Briefing: Former intel chief questions Trump’s fitness, suicide vest found in Spain

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  • The Trump Administration has halted $97 million in foreign aid and $195 in military funding reserved for Egypt, citing the government’s poor human rights record under President Abdel Fattah el-Sisi, according to a report from the New York Times. This decision comes four months after President Trump stated that he was “very much behind President el-Sisi” during a White House summit between the two leaders.
  • Saudi Arabia and Iran have agreed to diplomatic visits for the first time since January of last year, says Iranian Foreign Minister Mohammad Javad Zarif.  
  • Spanish police have found a “viable” suicide vest in the rubble of a home destroyed by an explosion before the Catalonian terror attacks, raising fresh questions as to whether the later attacks could have been averted, according to a report in Britain’s Guardian.
  • Three people have been killed and 34 injured in Macau as a typhoon batters Hong Kong and Southern China.
  • Martin Schulz, the centre left candidate running against Angela Merkel for Germany’s chancellorship, has promised to eject the U.S.’s nuclear weapons from the country if elected.


  • President Donald J.Trump used a campaign style rally of cheering supporters in Phoenix to round on what he called a “dishonest” media misrepresenting him and which “don’t like our country”. Trump also talked of shutting down the U.S. government to press Democrats to fund his proposed wall with Mexico.
  • The latest outburst from the 45th president prompted former National Security Agency head James Clapper to publicly question Trump’s fitness for office, a growing topic of conversation in even moderate media and political circles after ambiguous comments on white nationalistic protests. In a CNN television interview Clapper said: “I really question his ability to be — his fitness to be — in this office, and I also am beginning to wonder about his motivation for it.”
  • U.S. Secretary of State Rex Tillerson, speaking after Trump announced a reinforcement of troop numbers in Afghanistan, said Pakistan was providing a safe haven for terrorists and needed to change its approach.

What we’re reading and watching:

  • In the Reuters Investigative series, Shock Tactics,  data journalists track police killings by use of Taser in the United States.
  • Photographers from the New York Times powerfully illustrate the commitment of U.S. troops to 16-years of war in Afghanistan
  • In A Most American Terrorist in GQ magazine, Rachel Kaadzi Ghanash dives deep into the background and beliefs of Dylann Roof, the white supremacist who killed eight black worshippers and their pastor in a Charleston church in June 2015, in the hope of igniting a race war.
  • In a moving and shocking report from the frontline of the civil war in Yemen, a BBC journalist showed the impact of what UN agencies are calling the worst humanitarian crisis in the world.
  • Who Owns the Internet, asks the New Yorker‘s Elizabeth Kolbert in a major report on the corporations that are increasingly influencing life and culture.
  • Angola heads to the polls today to elect a new government and president after incumbent Jose Eduardo dos Santos confirmed that he will step down after 38 years in power. (Jack – it will be worth observing the democratic standards to which this election is held. Dos Santos’s rule has been plagued by allegations of human rights abuses and recent reports have noted a crackdown on civil society.)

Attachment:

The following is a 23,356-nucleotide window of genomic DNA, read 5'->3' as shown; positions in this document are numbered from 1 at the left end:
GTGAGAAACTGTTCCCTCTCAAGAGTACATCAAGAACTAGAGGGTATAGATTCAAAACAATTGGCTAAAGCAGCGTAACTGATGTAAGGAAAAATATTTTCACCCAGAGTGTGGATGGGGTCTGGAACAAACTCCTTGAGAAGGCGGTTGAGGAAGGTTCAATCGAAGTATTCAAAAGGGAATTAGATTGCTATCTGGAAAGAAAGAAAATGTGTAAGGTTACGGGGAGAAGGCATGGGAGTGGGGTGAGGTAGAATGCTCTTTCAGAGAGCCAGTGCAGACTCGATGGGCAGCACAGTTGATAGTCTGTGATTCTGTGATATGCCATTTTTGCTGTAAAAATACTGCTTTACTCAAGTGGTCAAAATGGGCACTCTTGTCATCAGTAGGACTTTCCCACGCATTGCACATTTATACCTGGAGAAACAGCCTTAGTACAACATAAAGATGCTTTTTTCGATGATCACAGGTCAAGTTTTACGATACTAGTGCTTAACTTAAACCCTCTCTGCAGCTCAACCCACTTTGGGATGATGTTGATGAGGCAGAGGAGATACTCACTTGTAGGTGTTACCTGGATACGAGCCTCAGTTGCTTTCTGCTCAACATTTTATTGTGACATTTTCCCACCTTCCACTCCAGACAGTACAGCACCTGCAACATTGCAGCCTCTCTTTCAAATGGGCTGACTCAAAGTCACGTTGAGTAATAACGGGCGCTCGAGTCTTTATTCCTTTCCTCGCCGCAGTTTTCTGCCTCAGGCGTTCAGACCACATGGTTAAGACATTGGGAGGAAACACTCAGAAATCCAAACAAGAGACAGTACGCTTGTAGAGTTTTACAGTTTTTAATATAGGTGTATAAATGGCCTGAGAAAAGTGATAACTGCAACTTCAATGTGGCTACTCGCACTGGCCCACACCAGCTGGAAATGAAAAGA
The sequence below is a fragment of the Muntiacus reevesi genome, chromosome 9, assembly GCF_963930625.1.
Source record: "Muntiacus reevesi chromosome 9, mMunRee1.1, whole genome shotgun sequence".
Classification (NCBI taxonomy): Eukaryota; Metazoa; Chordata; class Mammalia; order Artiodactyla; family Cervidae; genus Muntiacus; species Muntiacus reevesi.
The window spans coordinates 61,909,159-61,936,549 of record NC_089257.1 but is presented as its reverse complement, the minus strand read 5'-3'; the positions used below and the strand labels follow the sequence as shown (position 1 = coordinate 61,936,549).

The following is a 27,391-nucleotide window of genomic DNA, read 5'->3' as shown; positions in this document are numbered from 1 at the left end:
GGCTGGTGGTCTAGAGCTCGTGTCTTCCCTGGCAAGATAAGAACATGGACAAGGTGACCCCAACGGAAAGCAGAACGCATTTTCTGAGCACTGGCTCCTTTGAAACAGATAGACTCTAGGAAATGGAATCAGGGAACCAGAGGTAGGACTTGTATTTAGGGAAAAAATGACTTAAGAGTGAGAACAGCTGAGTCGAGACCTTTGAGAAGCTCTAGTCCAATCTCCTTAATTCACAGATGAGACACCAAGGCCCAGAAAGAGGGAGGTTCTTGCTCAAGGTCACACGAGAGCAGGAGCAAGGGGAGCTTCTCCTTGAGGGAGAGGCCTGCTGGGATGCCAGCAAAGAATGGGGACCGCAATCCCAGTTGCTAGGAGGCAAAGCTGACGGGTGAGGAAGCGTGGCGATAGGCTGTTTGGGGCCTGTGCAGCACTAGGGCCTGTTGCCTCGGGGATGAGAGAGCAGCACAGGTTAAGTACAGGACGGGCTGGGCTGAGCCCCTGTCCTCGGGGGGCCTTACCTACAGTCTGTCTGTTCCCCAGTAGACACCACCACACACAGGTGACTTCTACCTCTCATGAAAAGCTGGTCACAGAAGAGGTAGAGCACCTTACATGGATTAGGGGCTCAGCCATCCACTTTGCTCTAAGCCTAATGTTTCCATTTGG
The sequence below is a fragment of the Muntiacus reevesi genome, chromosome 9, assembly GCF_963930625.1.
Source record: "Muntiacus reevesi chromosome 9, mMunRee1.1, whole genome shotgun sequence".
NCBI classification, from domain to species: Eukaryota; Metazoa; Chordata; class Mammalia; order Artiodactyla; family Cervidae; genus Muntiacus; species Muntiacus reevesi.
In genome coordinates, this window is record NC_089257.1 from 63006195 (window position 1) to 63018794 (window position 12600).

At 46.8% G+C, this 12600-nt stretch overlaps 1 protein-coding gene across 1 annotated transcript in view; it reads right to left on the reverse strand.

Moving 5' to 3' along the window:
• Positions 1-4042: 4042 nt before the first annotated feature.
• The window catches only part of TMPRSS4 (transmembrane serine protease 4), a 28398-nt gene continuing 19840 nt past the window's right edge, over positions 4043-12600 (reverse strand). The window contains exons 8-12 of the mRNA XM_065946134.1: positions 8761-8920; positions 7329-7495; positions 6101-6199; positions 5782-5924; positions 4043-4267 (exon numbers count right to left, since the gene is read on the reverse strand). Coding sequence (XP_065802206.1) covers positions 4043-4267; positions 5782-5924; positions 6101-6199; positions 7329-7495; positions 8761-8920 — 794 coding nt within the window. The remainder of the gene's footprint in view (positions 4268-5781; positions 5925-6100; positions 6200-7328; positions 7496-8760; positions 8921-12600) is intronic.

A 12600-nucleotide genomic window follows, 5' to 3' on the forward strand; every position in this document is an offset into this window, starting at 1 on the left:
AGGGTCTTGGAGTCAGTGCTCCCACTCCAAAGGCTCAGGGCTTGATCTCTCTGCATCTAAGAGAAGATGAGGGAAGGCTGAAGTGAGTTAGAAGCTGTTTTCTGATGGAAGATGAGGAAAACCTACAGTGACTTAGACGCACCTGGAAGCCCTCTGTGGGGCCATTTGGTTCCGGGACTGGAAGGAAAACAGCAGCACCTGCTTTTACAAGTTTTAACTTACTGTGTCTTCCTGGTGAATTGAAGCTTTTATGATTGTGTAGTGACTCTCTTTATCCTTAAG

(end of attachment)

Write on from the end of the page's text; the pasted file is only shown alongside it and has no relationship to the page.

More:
• Powerful piece in The Cut magazine by Ellen Pao on sexism in Silicon Valley.

What’s happening where you are? Sign up to tell us and to collaborate on the news.

– Peter Bale is the launch editor of WikiTribune. He is a former Reuters news agency correspondent and has held senior roles in news organisations from CNN to The Times and investigative news service, The Center for Public Integrity

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Peter Bale was the Launch Editor of WikiTribune, responsible for delivering on the editorial vision of the founders. He is a former Reuters news agency correspondent and editor and has held roles in news organizations including The Financial Times, The Times, Microsoft and CNN. Most recently he was the Chief Executive Officer of investigative journalism non-profit The Center for Public Integrity which incorporated the International Consortium of Investigative Journalists. He is also the President of the Global Editors Network.

History for stories "Briefing: Former intel chief questions Trump’s fitness, suicide vest found in Spain"

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12 January 2018

08 January 2018

• (view) . . Comment: Feedback on everything please!‎; 15:21:27, 08 Jan 2018 . . Robbie Morrison (talk | contribs)‎‎ ( Comment -> Obtaining comment from negatively portrayed parties Journalism, as I understand it, involves soliciting comment from all sides. With trad journalism, this is straightforward: one has the weight of the news organization in the background when contacting affected parties for comment, particularly when the final story may well paint them in a negative light. WikiTribune is different. Volunteers have not have much authority, beyond the threat of publication. I just initiated an article, now live, titled: "Scholars seek open access in academic journal deal". But I did not approach Elsevier, the main protagonist, for comment until after the story was published. I also noted the content of my email on the Talk page. (As it happens, Elsevier have yet to reply to me.) Is this good approach? Or should affected parties be contacted prior to submission for approval? With best wishes, Robbie )

14 November 2017

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